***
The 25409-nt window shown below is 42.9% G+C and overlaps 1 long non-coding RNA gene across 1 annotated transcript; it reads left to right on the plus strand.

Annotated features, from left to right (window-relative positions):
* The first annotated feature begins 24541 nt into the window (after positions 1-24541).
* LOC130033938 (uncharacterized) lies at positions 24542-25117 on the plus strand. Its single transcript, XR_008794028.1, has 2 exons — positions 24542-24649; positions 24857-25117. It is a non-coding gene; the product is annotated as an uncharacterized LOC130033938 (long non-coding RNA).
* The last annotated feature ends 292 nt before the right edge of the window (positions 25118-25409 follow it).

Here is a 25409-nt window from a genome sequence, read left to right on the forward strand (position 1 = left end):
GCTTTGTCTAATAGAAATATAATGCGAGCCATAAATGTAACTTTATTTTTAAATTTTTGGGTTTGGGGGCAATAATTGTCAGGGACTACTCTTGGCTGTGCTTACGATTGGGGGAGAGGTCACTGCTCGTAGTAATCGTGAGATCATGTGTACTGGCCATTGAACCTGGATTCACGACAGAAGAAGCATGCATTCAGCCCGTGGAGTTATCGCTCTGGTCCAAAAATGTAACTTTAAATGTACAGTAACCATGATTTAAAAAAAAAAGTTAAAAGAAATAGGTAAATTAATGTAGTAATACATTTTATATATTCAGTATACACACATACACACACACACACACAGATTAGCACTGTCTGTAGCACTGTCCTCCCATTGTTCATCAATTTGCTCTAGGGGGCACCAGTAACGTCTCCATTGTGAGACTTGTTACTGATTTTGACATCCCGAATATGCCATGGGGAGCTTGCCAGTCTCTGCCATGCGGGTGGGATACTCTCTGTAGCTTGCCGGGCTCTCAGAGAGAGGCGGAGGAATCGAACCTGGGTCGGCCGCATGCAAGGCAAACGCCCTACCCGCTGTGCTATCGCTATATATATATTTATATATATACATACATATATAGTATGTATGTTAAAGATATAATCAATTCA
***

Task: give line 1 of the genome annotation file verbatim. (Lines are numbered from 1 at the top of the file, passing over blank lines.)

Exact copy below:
The 25409-nt window shown below is 42.9% G+C and overlaps 1 long non-coding RNA gene across 1 annotated transcript; it reads left to right on the plus strand.